Brain Response to Effort Regulation in Cycling Exercise

Main Article Content

Sofia Buckley
Taylor Emenaker
Robert Heins
Alexander Faller
Dan Carl


Major: Health Science Pre-Med

Project Advisor: Dan Carl

Abstract: Introduction: Recent research has shown that superior frontal gyrus medial area 9 (SFG9m) may play a role in motivation. Our study aimed to use unknown and known short-duration cycling trials to determine whether SFG9M is specifically involved with effort regulation. This is based on the premise that effort regulation demands would be greater during unknown duration trials. We hypothesized that unknown duration trials would elicit a greater oxygenated hemoglobin (HbO2) response in SFG9m than known trials. Methods: Participants performed a single-visit stationary cycling experiment comprised of 12 randomized trials of known vs unknown 10, 20, and 30 second bursts of maximal cycling speed. HbO2 response was measured using functional near infrared spectroscopy (fNIRS) for SFG9m and five control regions. Subject number: 25 healthy adult participants. Results: The 20s unknown trial demonstrated a significant difference in activity in SFG9m compared to the known 20s trial. SFG9m was the only brain region significantly upregulated compared to the control regions. A significant difference in power output (W) was recorded during known and unknown 10s trials. However, this was not observed within the 20s and 30s trials. Conclusion: It was observed that SFG9m was significantly upregulated in 20s unknown trials, indicating the possibility of correlation between SFG9m and effort regulation during exercise. However, this effect was not found in the 10s and 30s trials. However, the lack of hypothesized effect for the 10 and 30s trials could suggest that the experimental conditions were not entirely successful at altering effort regulation.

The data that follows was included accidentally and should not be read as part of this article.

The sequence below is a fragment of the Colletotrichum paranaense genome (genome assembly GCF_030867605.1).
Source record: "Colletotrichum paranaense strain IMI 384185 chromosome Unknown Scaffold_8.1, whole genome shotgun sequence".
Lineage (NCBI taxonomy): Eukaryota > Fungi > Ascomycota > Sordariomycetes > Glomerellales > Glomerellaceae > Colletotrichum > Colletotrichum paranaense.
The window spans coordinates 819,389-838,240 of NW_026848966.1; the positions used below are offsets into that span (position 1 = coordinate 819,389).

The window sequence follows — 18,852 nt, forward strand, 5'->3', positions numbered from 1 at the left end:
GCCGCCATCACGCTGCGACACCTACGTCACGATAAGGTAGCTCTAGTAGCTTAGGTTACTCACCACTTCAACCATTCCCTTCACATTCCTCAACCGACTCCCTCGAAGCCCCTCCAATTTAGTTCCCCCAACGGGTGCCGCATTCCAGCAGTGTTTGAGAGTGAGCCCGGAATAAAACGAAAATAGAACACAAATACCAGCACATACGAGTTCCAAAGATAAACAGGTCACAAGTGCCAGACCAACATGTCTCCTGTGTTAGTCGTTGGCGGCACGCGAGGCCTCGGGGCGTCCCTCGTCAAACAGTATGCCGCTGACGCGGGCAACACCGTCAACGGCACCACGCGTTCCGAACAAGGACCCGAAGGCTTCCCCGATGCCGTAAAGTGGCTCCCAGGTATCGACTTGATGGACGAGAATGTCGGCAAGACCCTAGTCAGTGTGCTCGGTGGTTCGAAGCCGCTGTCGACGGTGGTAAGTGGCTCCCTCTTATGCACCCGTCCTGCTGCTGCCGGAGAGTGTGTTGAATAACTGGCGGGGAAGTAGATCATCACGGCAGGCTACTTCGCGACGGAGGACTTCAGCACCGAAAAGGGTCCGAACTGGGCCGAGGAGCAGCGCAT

Article Details

Category: Innovation and Access
Author Biography

Sofia Buckley

Major: Health Sciences Pre-Med